To simplify notation, we assume Δ\Delta acts on the trivial line bundle. By replacing Δ\Delta with its powers, we may assume that the order dd of Δ\Delta is large enough such that we can apply the Sobolev (and regularity) bound fC0CfdC(ΔfL2+fL2). \| f\| _{C^0} \leq C' \| f\| _ d \leq C (\| \Delta f\| _{L^2} + \| f\| _{L^2}). In particular, if ψ\psi is an eigenfunction of eigenvalue at most Λ\Lambda , then we can bound ψC0C(1+Λ)ψL2. \| \psi \| _{C^0} \leq C(1 + \Lambda ) \| \psi \| _{L^2}. Let {ψλ}\{ \psi _\lambda \} be an orthonormal eigenbasis. Then for any constants aλa_\lambda and fixed xMx \in M, we have λΛcλψλ(x)C(1+Λ)(λΛcλ2)1/2. \left|\sum _{|\lambda | \leq \Lambda } c_\lambda \psi _\lambda (x) \right| \leq C(1 + \Lambda ) \left(\sum _{\lambda \leq \Lambda } |c_\lambda |^2\right)^{1/2}. We now pick cλc_\lambda to be the numbers ψˉλ(x)\bar{\psi }_\lambda (x), recalling that we have fixed xx. Then λΛψˉλ(x)ψλ(x)C(1+Λ)(λΛψˉλ(x)ψλ(x))1/2. \sum _{|\lambda | \leq \Lambda } \bar{\psi }_\lambda (x) \psi _\lambda (x) \leq C(1 + \Lambda ) \left(\sum _{\lambda \leq \Lambda } \bar{\psi }_\lambda (x) \psi _\lambda (x)\right)^{1/2}. Equivalently, we have λΛψˉλ(x)ψλ(x)C2(1+Λ)2. \sum _{|\lambda | \leq \Lambda } \bar{\psi }_\lambda (x) \psi _\lambda (x) \leq C^2(1 + \Lambda )^2. Integrating over all of MM, the left-hand side is just the number of eigenvalues of magnitude Λ\leq \Lambda . So we are done.

Elliptic regularity lets us bound the higher Sobolev norms of HtH_ t as well, and so we know HtH_ t is in fact smooth by Sobolev embedding.

It is fruitful to consider the “time evolution” operator etΔEe^{-t \Delta _ E} that sends f0f_0 to f(,t)f(-, t) defined above. This acts on the λ\lambda eigenspace by multiplication by eλte^{-\lambda t}. Thus, the trace is given by

ht(ΔE)tretΔE=λeλtdimΓλ(E). h_ t(\Delta _ E) \equiv \operatorname{tr}e^{-t \Delta _ E} = \sum _\lambda e^{-\lambda t} \dim \Gamma _\lambda (E).

The key observation is that DD gives an isomorphism between the λ\lambda eigenspace of ΔE\Delta _ E and the λ\lambda eigenspace of ΔF\Delta _ F as long as λ>0\lambda > 0, and the 00 eigenspaces are exactly the kernels of ΔE\Delta _ E and ΔF\Delta _ F. So we have an expression

indexΔE=ht(ΔE)ht(ΔF) \operatorname{index}\Delta _ E = h_ t(\Delta _ E) - h_ t(\Delta _ F)

for any t>0t > 0.

This expression is a very global one, because ht(ΔE)h_ t(\Delta _ E) depends on the eigenfunctions of ΔE\Delta _ E. However, the fact that eλΔEe^{-\lambda \Delta _ E} is given by convolution with Ht(x,y;ΔE)H_ t(x, y; \Delta _ E) gives us an alternative expression for the trace, namely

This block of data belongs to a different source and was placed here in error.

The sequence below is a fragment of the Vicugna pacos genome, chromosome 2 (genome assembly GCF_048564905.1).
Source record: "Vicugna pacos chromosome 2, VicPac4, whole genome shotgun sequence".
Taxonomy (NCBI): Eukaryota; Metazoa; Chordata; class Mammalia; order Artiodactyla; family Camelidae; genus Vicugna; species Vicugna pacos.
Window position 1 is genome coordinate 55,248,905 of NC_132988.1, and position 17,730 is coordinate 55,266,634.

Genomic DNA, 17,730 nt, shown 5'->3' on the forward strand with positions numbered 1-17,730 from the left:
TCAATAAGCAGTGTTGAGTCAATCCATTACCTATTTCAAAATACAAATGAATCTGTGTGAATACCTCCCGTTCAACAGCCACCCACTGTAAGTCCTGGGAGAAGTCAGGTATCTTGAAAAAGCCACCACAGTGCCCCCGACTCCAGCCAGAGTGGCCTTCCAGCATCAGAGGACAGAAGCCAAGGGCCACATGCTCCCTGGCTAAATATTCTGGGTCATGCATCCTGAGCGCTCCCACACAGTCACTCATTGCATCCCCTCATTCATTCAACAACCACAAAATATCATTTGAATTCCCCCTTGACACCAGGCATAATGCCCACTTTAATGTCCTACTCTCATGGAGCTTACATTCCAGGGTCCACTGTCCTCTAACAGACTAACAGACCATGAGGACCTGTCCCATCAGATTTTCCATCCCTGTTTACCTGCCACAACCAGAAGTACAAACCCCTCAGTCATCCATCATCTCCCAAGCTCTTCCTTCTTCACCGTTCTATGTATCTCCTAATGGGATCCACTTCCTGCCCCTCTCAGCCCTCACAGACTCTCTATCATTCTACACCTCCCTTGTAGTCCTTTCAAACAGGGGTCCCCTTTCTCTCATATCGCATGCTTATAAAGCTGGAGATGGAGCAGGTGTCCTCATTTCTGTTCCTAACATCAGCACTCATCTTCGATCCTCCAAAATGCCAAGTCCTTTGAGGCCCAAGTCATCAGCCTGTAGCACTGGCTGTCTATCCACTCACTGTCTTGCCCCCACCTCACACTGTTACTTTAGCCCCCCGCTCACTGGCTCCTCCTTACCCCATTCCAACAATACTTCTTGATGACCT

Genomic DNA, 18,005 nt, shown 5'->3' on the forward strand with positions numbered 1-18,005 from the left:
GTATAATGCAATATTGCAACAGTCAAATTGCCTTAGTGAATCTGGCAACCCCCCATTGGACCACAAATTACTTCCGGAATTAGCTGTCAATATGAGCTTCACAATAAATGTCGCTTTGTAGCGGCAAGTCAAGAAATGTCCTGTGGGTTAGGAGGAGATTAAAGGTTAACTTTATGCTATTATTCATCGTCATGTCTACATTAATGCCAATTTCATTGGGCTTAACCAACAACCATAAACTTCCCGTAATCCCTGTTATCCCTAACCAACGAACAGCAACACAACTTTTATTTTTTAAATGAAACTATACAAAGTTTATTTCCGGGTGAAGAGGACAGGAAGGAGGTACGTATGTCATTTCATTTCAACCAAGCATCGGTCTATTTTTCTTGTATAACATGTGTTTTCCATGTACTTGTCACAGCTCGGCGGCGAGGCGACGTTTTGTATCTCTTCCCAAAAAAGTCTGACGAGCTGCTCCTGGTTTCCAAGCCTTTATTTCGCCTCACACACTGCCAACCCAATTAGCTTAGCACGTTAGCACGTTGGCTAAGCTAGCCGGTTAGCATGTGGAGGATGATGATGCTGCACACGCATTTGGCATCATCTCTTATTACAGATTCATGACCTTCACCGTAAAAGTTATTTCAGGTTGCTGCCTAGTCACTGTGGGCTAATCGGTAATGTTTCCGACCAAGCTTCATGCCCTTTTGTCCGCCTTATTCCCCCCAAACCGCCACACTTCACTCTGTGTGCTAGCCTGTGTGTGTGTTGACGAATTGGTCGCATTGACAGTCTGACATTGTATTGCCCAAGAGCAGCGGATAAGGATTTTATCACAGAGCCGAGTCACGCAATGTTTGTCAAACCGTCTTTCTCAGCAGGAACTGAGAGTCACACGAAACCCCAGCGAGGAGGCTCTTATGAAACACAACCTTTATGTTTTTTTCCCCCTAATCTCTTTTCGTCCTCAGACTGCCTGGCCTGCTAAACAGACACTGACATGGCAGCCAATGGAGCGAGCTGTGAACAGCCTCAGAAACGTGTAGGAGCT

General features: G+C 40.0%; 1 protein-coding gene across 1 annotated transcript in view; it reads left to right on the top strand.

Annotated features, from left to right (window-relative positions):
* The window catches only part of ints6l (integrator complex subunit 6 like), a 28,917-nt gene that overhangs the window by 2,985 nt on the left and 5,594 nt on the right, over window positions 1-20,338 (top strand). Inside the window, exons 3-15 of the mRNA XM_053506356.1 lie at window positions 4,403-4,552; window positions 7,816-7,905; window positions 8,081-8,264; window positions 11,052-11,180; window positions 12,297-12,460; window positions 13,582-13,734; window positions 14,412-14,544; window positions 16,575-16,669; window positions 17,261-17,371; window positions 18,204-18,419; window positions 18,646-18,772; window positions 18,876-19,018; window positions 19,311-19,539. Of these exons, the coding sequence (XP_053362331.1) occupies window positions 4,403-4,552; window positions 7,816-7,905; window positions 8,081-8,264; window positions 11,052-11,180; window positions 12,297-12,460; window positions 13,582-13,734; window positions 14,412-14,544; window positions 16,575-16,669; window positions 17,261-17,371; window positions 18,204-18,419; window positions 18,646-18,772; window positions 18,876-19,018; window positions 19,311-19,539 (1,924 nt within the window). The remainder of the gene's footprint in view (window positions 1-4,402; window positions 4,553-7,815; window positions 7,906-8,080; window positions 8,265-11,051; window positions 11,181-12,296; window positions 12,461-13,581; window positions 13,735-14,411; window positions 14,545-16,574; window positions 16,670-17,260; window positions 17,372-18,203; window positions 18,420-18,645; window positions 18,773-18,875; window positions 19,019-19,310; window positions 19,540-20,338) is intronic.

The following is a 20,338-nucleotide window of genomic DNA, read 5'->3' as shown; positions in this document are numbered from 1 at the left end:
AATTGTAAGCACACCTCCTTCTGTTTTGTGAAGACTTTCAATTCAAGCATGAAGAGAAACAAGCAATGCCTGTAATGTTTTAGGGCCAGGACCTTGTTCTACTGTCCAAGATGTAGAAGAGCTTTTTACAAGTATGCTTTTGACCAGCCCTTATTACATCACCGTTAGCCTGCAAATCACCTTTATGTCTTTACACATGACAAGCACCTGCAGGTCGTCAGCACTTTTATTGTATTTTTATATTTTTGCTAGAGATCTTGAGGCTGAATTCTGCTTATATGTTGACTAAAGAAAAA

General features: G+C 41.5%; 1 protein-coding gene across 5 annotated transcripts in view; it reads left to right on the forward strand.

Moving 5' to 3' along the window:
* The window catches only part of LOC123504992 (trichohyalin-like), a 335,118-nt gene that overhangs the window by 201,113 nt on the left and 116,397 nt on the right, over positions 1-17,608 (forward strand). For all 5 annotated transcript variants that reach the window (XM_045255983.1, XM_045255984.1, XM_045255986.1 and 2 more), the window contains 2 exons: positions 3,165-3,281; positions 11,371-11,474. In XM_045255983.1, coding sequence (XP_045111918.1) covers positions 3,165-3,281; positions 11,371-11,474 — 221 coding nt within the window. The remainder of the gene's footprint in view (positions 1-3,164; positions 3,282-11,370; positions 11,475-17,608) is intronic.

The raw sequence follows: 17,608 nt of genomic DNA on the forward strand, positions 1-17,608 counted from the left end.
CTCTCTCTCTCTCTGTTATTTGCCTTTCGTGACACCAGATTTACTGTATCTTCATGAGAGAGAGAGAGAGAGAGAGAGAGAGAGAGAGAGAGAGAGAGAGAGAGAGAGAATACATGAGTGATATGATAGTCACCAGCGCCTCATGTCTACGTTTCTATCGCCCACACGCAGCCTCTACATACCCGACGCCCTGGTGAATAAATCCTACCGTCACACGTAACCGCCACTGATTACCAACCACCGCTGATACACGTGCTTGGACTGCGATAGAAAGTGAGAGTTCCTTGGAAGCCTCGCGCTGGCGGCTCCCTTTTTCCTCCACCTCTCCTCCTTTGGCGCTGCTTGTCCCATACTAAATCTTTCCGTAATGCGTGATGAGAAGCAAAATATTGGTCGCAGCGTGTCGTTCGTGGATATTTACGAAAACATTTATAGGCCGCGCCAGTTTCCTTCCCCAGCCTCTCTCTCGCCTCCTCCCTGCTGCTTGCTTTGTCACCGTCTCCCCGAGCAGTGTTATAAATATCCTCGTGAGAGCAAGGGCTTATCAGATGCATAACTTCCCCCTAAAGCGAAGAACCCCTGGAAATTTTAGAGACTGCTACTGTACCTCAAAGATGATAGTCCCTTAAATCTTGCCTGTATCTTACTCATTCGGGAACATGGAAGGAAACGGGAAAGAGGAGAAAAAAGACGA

ht(ΔE)=MHt(x,x;ΔE)  dx. h_ t(\Delta _ E) = \int _ M H_ t(x, x; \Delta _ E)\; \mathrm{d}x.

This is still non-local, but we will later find that the asymptotic behaviour of Ht(x,x;ΔE)H_ t(x, x; \Delta _ E) as t0t \to 0 is governed by local invariants. Since the index is independent of tt, we can take the limit t0t \to 0 and get a local expression for the index.

Example 1.2

Take the flat torus Td=Rd/ZdT^ d = \mathbb {R}^ d / \mathbb {Z}^ d, and pick D=d:Ω0(M)Ω1(M)D = \mathrm{d}\colon \Omega ^0(M) \to \Omega ^1(M), so that Δ\Delta is the classical Laplacian

Δ=2xi2. \Delta = -\sum \frac{\partial ^2}{\partial x_ i^2}.

The eigenvectors are given by e2πixξe^{2\pi ix\cdot \xi } for ξZd\xi \in \mathbb {Z}^ d with eigenvalue 4π2ξ24\pi ^2 |\xi |^2. So the heat kernel is

Ht(x,y)=ξZde4πtξ2e2πi(xy)ξ=i=1dk=e4πtk2+2πi(xiyi)k. H_ t(x, y) = \sum _{\xi \in \mathbb {Z}^ d} e^{-4\pi t |\xi |^2} e^{2\pi i(x - y)\cdot \xi } = \prod _{i = 1}^ d \sum _{k = -\infty }^\infty e^{-4 \pi t k^2 + 2 \pi i (x_ i - y_ i) k}.

Number theorists may wish to express this in terms of the Jacobi theta function:

Ht(x,y)=i=1dϑ(xiyi;4it). H_ t(x, y) = \prod _{i = 1}^ d \vartheta (x_ i - y_ i; 4it).

We can explicitly evaluate the trace to be

ht=TdHt(x,x)  dx=(k=e4πtk2)d h_ t = \int _{T^ d} H_ t(x, x) \; \mathrm{d}x = \left(\sum _{k = -\infty }^\infty e^{-4\pi t k^2}\right)^ d

In the limit t0t \to 0, we can replace the sum with the integral to get

ht(e4πtk2  dk)d=(4t)d/2. h_ t \sim \left(\int _{-\infty }^\infty e^{-4\pi t k^2}\; \mathrm{d}k\right)^ d = (4t)^{-d/2}.